Megillat Taanit (Scroll of Fasts) is an Aramaic document from the Roman period which lists days on which fasting was forbidden. See Zeitlin, Megillat Taanit, as a Source for Jewish Chronology and History in the Hellenistic and Roman Period. 5 For an up-to-date discussion of the Apocrypha cf. Bruce Metzgers An Introduction to the Apocrypha (New York, 1957). Metzger discusses I-II Esdras, Tobit, Judith, Additions to Esther, The Wisdom of Solomon,

Edward J. Young, The Canon of the Old Testament, Carl F.H. Henry, ed., Revelation and the Bible. Contemporary Evangelical Thought. Grand Rapids: Baker, 1958 / London: The Tyndale Press, 1959. pp.155-168.

This statement, however, involves certain questions. How can one tell that a book is inspired? Is it always possible to discover a books quality of inspiration? Wherein, one may ask, may it be discerned that the book of Esther or the Song of Solomon was inspired? The answer to these questions is not easy. Had the book of Esther appeared, for example, in a different cultural milieu, would it have been recognized as Gods Word? Probably all that can be said by way of answer is that in his providence God brought it about that this particular book was produced in the midst of his people and became intimately associated with their religious life where they would accept it as canonical. With the Apocryphal books, however, the case was different. There are no marks in these books which would attest a divine origin. As Green has pointed out, both Judith and Tobit contain historical, chronological and geographical errors. The books justify falsehood and deception and make salvation to depend upon works of merit. Almsgiving, for example, is said to deliver from death (Tobit 12: 9; 4: 10; 14: 10, 11). Judith lives a life of falsehood and deception in which she is represented as assisted by God (9:10, 53). Ecclesiasticus and the Wisdom of Solomon inculcate a morality based upon expediency. Wisdom teaches the creation [p.168] of the world out of pre-existent matter (11:17). Ecclesiasticus teaches that the giving of alms makes atonement for sin (3:30). In Baruch it is said that God hears the prayers of the dead (3:4), and in I Maccabees there are historical and geographical errors. This is not to deny many fine and commendable things in the Apocrypha, but the books nonetheless show themselves at points to be at variance with divinely revealed truth. They were consequently never adopted by the Jews as canonical. Attempts have been made, of course, to discover some other criterion which would have guided the Jews in accepting or rejecting books as canonical. It has been claimed that in order to give the post-exilic temple the advantages of the former one, the national literature of the Hebrews was collected, and so the Canon was formed. But if this were the case, why were books such as the book of Jashar omitted? Nor was language the determining criterion. Nor can it be claimed that the canonical books were chosen because they represent the religion of Israel in its greatest purity. Who was to decide the answer to this question? Nor was agreement with the Pentateuch the necessary criterion. Surely the canonical books do agree with the Pentateuch, but may not such a work as the Words of Nathan the Prophet (II Chron. 9:29) have done the same? Was it the intrinsic worth of the books? Why, then, did the Jews omit certain books? Was it because the books taught Christ? Was it because their authors were prophets? If so, why was The Visions of Jedo the Seer excluded? Or, was it, as Koole has suggested, because the canonical books speak of a covenant between God and man (J. L. Koole, Het Probleem Van De Canonisatie van Het Oude Testament, Kampen, 1955, p. 21)? To these and other proposed criteria we must reply with a negative. The canonical books of the Old Testament were divinely revealed and their authors were holy men who spoke as they were borne of the Holy Ghost. In his good providence God brought it about that his people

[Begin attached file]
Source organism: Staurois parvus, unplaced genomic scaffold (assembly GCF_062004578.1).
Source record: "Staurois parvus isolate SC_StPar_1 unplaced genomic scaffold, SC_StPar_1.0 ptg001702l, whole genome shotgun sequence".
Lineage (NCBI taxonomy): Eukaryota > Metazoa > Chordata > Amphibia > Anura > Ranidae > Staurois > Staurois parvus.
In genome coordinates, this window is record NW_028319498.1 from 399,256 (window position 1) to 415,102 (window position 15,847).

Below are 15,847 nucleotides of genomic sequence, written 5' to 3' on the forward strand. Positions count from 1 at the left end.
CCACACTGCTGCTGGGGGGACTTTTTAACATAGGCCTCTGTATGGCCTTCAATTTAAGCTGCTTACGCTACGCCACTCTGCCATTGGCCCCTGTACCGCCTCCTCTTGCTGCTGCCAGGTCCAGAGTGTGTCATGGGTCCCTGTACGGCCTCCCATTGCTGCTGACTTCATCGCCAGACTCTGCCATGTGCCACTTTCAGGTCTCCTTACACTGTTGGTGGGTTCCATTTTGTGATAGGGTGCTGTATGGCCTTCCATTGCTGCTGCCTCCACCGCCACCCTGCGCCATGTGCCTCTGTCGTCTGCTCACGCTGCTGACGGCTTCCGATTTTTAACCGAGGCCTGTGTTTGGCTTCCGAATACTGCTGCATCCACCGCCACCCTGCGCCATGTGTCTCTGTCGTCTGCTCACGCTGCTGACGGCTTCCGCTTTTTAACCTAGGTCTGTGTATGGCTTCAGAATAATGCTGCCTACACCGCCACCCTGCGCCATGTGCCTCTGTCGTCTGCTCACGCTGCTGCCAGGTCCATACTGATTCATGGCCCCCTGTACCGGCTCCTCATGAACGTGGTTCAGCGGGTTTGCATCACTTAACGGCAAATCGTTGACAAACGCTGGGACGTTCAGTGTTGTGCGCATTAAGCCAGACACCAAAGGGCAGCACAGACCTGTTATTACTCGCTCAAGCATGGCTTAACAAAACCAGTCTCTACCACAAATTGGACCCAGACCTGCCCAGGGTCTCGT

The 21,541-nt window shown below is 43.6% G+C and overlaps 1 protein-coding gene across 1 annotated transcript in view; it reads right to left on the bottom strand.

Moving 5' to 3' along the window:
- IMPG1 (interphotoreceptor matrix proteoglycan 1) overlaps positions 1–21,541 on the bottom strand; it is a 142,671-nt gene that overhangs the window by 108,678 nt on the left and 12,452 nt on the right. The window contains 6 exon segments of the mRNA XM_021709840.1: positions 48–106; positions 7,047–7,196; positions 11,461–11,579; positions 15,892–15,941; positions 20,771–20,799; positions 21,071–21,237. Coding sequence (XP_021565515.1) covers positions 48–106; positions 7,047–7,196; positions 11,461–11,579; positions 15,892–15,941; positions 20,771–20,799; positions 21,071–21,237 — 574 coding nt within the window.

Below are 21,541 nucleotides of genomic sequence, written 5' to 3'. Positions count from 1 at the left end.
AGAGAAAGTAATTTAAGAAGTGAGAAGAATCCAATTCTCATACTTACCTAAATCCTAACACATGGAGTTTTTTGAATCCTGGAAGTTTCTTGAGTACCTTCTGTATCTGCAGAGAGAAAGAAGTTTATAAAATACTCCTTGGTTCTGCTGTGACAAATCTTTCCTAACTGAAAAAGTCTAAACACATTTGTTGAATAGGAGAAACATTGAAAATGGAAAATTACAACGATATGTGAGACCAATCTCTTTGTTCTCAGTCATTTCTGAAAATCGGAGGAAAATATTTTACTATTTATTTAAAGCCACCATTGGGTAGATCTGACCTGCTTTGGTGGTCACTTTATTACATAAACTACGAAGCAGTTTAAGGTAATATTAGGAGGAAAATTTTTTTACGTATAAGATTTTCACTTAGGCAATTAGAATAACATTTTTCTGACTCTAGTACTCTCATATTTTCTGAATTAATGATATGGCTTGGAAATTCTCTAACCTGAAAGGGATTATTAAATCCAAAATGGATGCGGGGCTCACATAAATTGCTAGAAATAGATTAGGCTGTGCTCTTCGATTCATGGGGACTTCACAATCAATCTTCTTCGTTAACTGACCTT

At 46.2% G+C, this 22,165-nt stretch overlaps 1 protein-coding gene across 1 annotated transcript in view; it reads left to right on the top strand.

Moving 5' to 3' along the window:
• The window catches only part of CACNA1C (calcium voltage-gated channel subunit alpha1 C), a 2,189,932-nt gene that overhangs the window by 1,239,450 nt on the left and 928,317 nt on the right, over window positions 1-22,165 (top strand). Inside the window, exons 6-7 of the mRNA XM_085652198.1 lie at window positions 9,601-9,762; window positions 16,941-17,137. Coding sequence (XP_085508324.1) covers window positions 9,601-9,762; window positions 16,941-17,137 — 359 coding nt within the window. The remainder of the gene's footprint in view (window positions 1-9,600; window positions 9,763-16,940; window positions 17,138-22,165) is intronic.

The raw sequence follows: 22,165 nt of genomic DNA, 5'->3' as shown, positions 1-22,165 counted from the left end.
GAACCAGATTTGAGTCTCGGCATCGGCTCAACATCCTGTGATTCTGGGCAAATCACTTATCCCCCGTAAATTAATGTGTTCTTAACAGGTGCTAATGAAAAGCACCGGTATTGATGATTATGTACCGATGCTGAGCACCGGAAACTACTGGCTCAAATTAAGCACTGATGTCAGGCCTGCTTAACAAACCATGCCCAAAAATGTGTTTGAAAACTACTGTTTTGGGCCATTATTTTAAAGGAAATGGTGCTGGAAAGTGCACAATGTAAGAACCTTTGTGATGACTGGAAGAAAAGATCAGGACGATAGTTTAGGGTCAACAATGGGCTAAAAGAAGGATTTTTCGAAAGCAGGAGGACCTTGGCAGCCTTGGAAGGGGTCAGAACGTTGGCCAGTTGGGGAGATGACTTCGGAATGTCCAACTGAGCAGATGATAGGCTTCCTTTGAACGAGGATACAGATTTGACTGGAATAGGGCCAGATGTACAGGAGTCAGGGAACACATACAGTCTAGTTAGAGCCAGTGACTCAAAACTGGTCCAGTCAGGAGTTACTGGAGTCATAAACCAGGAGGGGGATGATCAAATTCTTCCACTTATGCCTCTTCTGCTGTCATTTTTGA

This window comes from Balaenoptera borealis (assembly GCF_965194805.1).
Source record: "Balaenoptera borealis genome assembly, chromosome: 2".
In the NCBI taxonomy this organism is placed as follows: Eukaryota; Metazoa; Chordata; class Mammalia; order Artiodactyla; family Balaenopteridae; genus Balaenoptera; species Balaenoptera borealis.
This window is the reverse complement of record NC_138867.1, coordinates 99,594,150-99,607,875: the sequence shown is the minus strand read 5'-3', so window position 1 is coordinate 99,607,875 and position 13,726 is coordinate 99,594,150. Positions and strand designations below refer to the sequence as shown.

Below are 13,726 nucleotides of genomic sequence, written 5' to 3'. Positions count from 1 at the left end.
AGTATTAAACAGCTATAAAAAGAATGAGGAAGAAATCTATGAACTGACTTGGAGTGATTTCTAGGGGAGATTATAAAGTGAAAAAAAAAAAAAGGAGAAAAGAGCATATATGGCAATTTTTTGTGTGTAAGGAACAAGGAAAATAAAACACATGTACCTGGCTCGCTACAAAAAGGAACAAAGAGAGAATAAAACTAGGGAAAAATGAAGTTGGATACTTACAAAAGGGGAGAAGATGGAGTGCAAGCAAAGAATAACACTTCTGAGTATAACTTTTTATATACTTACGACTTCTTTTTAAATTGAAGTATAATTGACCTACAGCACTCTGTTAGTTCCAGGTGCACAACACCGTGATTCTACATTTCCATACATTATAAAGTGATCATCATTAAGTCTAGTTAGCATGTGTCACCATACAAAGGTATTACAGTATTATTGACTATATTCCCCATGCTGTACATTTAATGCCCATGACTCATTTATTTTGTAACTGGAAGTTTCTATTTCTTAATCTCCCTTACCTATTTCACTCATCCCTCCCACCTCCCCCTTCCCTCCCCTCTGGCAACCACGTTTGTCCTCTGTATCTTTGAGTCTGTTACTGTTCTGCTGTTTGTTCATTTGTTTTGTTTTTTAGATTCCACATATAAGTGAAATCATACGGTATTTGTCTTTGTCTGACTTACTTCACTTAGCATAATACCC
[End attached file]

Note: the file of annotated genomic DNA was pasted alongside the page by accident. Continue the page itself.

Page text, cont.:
Ecclesiasticus, Baruch, The Letter of Jeremiah, The Prayer of Azariah and the Song of the Three Young Men, Susanna, Bel and the Dragon, The Prayer of Manasseh and I-II Maccabees.

Edward J. Young, The Canon of the Old Testament, Carl F.H. Henry, ed., Revelation and the Bible. Contemporary Evangelical Thought. Grand Rapids: Baker, 1958 / London: The Tyndale Press, 1959. pp.155-168.

should recognize and receive his Word. How he planted this conviction in their hearts with respect to the identity of his Word we may not be able fully to understand or explain. We may, however, follow our Lord, who placed the imprimatur of his infallible authority upon the books of the Old Testament. [p.405]

William Henry Green, General Introduction to the Old Testament, The Canon. New York: Scribners, 1898. R. Laird Harris, The Inspiration and Canonicity of the Bible. Grand Rapids: Zondervan Publishing House, 1957. Edward J. Young, The Authority of the Old Testament in The Infallible Word, pp. 54 ff.

1958, 1986 Carl F.H. Henry. Reproduced by kind permission of Dr Carol Henry Bates. Prepared for the Web in April 2009 by Robert I. Bradshaw. http://www.biblicalstudies.org.uk/